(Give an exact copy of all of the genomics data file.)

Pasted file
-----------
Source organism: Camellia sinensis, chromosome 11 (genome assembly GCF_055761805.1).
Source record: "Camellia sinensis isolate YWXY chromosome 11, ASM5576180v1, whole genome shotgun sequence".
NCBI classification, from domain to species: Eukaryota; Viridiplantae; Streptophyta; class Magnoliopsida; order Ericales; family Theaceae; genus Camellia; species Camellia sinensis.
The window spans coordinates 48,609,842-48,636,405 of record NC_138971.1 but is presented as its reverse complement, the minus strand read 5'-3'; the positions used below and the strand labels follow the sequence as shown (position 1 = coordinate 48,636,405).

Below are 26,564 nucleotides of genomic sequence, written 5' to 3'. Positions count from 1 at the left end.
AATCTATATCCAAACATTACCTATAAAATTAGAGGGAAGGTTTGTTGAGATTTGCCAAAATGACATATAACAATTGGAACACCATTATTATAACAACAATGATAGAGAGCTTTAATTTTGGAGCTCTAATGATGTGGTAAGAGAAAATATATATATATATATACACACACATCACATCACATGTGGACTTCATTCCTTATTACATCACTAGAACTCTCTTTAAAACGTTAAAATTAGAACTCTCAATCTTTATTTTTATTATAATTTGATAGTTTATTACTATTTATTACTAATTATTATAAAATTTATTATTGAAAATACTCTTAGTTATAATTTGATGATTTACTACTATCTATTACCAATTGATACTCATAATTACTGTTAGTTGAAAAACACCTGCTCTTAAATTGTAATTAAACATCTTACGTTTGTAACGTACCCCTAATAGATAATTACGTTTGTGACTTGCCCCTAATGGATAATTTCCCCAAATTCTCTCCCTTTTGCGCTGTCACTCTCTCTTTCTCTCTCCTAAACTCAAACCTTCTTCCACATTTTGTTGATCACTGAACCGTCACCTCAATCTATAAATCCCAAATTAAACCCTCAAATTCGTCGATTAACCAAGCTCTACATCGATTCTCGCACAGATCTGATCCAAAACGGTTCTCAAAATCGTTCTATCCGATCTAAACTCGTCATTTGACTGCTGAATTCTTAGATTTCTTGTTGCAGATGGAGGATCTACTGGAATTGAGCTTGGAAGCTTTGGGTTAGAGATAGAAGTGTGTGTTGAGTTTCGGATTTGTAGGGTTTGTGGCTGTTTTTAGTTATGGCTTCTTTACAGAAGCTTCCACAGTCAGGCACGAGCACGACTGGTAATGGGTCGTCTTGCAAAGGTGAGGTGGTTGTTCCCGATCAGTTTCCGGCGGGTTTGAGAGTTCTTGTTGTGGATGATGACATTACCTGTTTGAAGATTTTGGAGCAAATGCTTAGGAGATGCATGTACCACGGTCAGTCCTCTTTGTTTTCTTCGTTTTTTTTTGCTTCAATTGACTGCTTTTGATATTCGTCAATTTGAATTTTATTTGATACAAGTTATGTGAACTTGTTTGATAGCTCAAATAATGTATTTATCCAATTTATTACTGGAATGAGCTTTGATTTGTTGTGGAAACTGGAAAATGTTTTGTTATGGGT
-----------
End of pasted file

Source organism: Camellia sinensis, chromosome 11 (genome assembly GCF_055761805.1).
Source record: "Camellia sinensis isolate YWXY chromosome 11, ASM5576180v1, whole genome shotgun sequence".
NCBI classification, from domain to species: Eukaryota; Viridiplantae; Streptophyta; class Magnoliopsida; order Ericales; family Theaceae; genus Camellia; species Camellia sinensis.
The window spans coordinates 48,609,842-48,636,405 of record NC_138971.1 but is presented as its reverse complement, the minus strand read 5'-3'; the positions used below and the strand labels follow the sequence as shown (position 1 = coordinate 48,636,405).

Below are 26,564 nucleotides of genomic sequence, written 5' to 3'. Positions count from 1 at the left end.
AATCTATATCCAAACATTACCTATAAAATTAGAGGGAAGGTTTGTTGAGATTTGCCAAAATGACATATAACAATTGGAACACCATTATTATAACAACAATGATAGAGAGCTTTAATTTTGGAGCTCTAATGATGTGGTAAGAGAAAATATATATATATATATACACACACATCACATCACATGTGGACTTCATTCCTTATTACATCACTAGAACTCTCTTTAAAACGTTAAAATTAGAACTCTCAATCTTTATTTTTATTATAATTTGATAGTTTATTACTATTTATTACTAATTATTATAAAATTTATTATTGAAAATACTCTTAGTTATAATTTGATGATTTACTACTATCTATTACCAATTGATACTCATAATTACTGTTAGTTGAAAAACACCTGCTCTTAAATTGTAATTAAACATCTTACGTTTGTAACGTACCCCTAATAGATAATTACGTTTGTGACTTGCCCCTAATGGATAATTTCCCCAAATTCTCTCCCTTTTGCGCTGTCACTCTCTCTTTCTCTCTCCTAAACTCAAACCTTCTTCCACATTTTGTTGATCACTGAACCGTCACCTCAATCTATAAATCCCAAATTAAACCCTCAAATTCGTCGATTAACCAAGCTCTACATCGATTCTCGCACAGATCTGATCCAAAACGGTTCTCAAAATCGTTCTATCCGATCTAAACTCGTCATTTGACTGCTGAATTCTTAGATTTCTTGTTGCAGATGGAGGATCTACTGGAATTGAGCTTGGAAGCTTTGGGTTAGAGATAGAAGTGTGTGTTGAGTTTCGGATTTGTAGGGTTTGTGGCTGTTTTTAGTTATGGCTTCTTTACAGAAGCTTCCACAGTCAGGCACGAGCACGACTGGTAATGGGTCGTCTTGCAAAGGTGAGGTGGTTGTTCCCGATCAGTTTCCGGCGGGTTTGAGAGTTCTTGTTGTGGATGATGACATTACCTGTTTGAAGATTTTGGAGCAAATGCTTAGGAGATGCATGTACCACGGTCAGTCCTCTTTGTTTTCTTCGTTTTTTTTTGCTTCAATTGACTGCTTTTGATATTCGTCAATTTGAATTTTATTTGATACAAGTTATGTGAACTTGTTTGATAGCTCAAATAATGTATTTATCCAATTTATTACTGGAATGAGCTTTGATTTGTTGTGGAAACTGGAAAATGTTTTGTTATGGGT